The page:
The Quotidian Mysteries: Laundry, Liturgy and “Women’s Work,” by Kathleen Norris
This short book of less than 100 pages served as the text of the 1998 Madeleva Lecture in Spirituality, and it takes a clear Catholic perspective of the relationship between our daily tasks and godliness. To be sure, the author is not always sympathetic in this book, and she comes off as more than a little bit selfish at times, but what I found most striking about this book was how much the author sounded like me. For example, of her solitary experience in college, she had this to say: “All I knew of monasticism was that it had left behind splendid medieval churches (and many ruins) throughout Europe. My “monasticism” was an internal and existential one, and my dormitory room became a kind of recluse’s cell, a place where I escaped int books and, increasingly, into writing (57).” Likewise, she says of someone’s struggle against depression that “”I wanted to do everything at once and be through with it.” Here, as clear as the tolling of a bell, is the awful death wish of our ancient foe, acedia, a perfect expression of the deep-seated, ironic contempt for the self that has become all too fashionable in our day (40).”
The contents of this book are far more simple than most of the books I end up reading, even for its brief size. There are no chapter or section headings, and so the entire lecture reads as one. Despite the discomfort this brings to a reader like myself who comes from the background of making longer essays like this one out of smaller works, there is a clear unity to the work as a whole. The author includes a lot of her own poetry, a great deal of discussion of her own life and the struggle for mental health she has faced and that ended up leading an aunt of hers to commit suicide after having born a child out of wedlock. The author clearly wants to say a lot about both the spiritual need for our daily efforts to connect us with God and with other people as well as scoring points as feminist scholar seeking to point out that those tasks which are judged as women’s work are generally poorly valued either in terms of praise or in terms of financial remuneration. The book would have done a lot better had the author realized she had a male audience that was inclined to be sympathetic to a point, but books like these seldom appreciate the wideness of their potential audience.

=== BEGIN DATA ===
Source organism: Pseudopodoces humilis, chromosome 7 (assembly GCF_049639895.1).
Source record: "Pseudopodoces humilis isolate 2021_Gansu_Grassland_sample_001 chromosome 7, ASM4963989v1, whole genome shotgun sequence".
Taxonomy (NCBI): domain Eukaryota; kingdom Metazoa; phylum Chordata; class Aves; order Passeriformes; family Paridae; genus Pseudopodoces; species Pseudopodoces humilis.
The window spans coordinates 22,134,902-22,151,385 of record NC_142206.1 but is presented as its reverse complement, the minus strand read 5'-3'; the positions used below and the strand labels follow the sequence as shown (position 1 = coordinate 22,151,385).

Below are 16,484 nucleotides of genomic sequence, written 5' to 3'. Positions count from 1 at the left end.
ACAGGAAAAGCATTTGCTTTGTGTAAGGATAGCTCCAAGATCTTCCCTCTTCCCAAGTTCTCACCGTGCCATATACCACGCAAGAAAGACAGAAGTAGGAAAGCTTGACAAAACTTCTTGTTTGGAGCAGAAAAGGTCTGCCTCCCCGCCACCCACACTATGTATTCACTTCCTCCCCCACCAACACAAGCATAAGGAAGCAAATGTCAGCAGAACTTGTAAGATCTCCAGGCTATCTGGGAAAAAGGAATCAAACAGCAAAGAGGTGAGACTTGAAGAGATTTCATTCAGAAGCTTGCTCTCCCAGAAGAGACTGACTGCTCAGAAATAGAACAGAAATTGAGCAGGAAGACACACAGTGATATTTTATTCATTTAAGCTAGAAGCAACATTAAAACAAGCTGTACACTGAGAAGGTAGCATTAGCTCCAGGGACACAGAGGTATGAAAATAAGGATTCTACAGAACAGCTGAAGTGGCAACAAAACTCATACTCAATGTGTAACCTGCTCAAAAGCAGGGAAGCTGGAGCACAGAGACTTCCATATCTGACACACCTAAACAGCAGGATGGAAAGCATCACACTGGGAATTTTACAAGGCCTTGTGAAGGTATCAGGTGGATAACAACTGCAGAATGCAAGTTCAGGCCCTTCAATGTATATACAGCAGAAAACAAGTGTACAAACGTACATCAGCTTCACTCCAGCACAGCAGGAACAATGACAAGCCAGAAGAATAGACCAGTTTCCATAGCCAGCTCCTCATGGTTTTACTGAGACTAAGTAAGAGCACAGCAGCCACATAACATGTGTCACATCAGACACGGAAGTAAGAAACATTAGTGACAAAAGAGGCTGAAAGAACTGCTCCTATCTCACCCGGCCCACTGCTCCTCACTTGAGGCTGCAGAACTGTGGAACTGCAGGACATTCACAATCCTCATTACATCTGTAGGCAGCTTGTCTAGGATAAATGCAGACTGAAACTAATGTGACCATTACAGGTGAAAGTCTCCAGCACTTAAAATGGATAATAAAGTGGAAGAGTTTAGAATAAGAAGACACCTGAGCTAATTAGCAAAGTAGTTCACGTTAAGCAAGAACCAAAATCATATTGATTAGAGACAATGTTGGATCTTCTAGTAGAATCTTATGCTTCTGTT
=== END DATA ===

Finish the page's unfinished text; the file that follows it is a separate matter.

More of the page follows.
At its heart, this book is one about the struggle against depression and rebellion that we all face as human beings . To be sure, it is a book about women’s work, but even more than that it is a book about the way that the seemingly purposeless nature of our daily work, and certainly this is true of men just as it is true of women, is part of what connects us to life as a whole. Some of us, myself included, might prefer a life where we were able to live in our abstract and intellectual realms without having to pay heed to the efforts it took to obtain our daily bread by the sweat of our brow, but the same work we often consider to be useless and profitless toil under the sun is how we show that we honor God by working out our own salvation by paying attention to how we live our lives. The efforts we take for self-preservation and for self-improvement are often the way that we show respect for the gift of life that God has given us. Even if short and imperfect, this little book has a lot to offer both men and women readers about the quotidian mysteries of our lives.
 See, for example: